370 pages, b/w photos, b/w illustrations, tables
Forest degradation as a result of logging, shifting cultivation, agriculture and urban development is a major issue throughout the tropics. It leads to loss in soil fertility, water resources and biodiversity, as well as contributing to climate change. Efforts are therefore required to try to minimize further degradation and restore tropical forests in a sustainable way. This is the first research-based book to examine this problem in East Africa. The specific focus is on the forests of Ethiopia, Tanzania and Uganda, but the lessons learned are shown to be applicable to neighbouring countries and others in the tropics.
A wide range of forest types is covered, from dry Miombo forest and afromontane forests, to forest-savanna mosaics and wet forest types. Current management practices are assessed and examples of good practice presented. The role of local people is also emphasized. The authors describe improved management and restoration through silviculture, plantation forestry and agroforestry, leading to improvements in timber production, biodiversity conservation and the livelihoods of local people.
1. Degraded Forests in Eastern Africa: Introduction
2. Forest Resources and Challenges of Sustainable Forest Management and Conservation in Ethiopia
3. Forests and Forestry in Uganda
4. Forests and Forestry in Tanzania
5. Composition, Structure and Regeneration of Miombo Forest at Kitulangalo, Tanzania
6. Church Forests - Relic of Dry Afromontane Forests of Northern Ethiopia: Opportunities and Challenges for Conservation and Restoration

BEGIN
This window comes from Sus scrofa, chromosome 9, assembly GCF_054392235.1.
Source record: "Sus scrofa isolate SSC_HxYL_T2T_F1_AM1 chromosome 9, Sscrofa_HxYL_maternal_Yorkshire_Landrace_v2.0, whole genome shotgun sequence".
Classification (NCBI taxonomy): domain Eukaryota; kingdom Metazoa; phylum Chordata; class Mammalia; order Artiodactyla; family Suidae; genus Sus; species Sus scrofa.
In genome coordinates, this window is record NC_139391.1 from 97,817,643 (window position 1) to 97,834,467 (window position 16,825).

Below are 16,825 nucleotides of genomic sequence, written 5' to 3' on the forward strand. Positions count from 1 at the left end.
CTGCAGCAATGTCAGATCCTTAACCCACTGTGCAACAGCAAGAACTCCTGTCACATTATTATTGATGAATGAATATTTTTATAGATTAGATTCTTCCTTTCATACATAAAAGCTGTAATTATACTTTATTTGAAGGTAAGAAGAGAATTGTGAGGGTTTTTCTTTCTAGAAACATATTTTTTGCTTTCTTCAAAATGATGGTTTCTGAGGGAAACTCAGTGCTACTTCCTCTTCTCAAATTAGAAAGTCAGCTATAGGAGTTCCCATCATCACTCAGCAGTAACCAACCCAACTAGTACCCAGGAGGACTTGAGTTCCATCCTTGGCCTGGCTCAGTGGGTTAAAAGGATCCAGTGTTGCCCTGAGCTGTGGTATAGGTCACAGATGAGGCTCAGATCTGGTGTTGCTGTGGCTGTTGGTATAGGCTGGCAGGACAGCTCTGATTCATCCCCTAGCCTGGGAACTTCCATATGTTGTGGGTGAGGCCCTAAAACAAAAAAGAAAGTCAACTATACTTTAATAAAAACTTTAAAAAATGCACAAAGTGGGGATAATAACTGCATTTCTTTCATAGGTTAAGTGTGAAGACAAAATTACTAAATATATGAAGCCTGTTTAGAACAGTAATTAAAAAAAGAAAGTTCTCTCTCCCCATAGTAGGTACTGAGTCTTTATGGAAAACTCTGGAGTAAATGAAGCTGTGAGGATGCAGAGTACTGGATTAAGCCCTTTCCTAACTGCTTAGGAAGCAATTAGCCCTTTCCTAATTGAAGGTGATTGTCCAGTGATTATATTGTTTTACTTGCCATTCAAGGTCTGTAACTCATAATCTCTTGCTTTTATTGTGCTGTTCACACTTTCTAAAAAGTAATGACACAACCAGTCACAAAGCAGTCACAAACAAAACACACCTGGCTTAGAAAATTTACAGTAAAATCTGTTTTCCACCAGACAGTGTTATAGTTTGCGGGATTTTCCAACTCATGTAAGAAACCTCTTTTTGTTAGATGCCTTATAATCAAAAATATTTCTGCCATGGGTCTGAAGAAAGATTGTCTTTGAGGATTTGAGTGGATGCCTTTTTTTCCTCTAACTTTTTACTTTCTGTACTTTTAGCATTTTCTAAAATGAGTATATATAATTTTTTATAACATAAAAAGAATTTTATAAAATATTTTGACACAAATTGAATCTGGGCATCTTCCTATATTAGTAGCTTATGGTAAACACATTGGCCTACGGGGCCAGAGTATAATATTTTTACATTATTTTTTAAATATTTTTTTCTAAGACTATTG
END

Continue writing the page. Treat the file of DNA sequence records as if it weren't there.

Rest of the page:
7. Incense Woodlands in Ethiopia: Regeneration Problems and Restoration Possibilities
8. Vegetation Variation in Forest-woodland-savannah mosaics in Uganda and its implications for conservation
9. The Role of Plantation Forests in Fostering Ecological Restoration: Experiences from East Africa
10. Future Options for Maesopsis: Agroforestry Asset or Conservation Catastrophe?
11. Single Tree Management Models: Maesopsis eminii
12. Silvicultural Management of Community Forests Towards Multiple Uses in the Bale Mountains of Ethiopia
13. Juniperus procera (Cupressaceae) in Afromontane Forests in Ethiopia: from Tree Growth and Population Dynamics to Sustainable Forest Use
14. Degradation, Species Invasion and Management in Tanzanian Dry Forests: What do Local People Say?
15. Forest dynamics in Southwest Ethiopia: Interfaces between ecological degradation and resource enrichment
16. The Contribution of the Bale Mountain Forest Dweller Approach to Rural Household Economies - a Case Study from Ethiopia
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Frans Bongers is professor of tropical forest ecology at Wageningen University, The Netherlands, and works on succession, biodiversity, forest regeneration and forest management in various tropical countries, both in Africa and Latin America. Timm Tennigkeit is based at the Waldbau Institute, Albert-Ludwigs University of Freiburg, Germany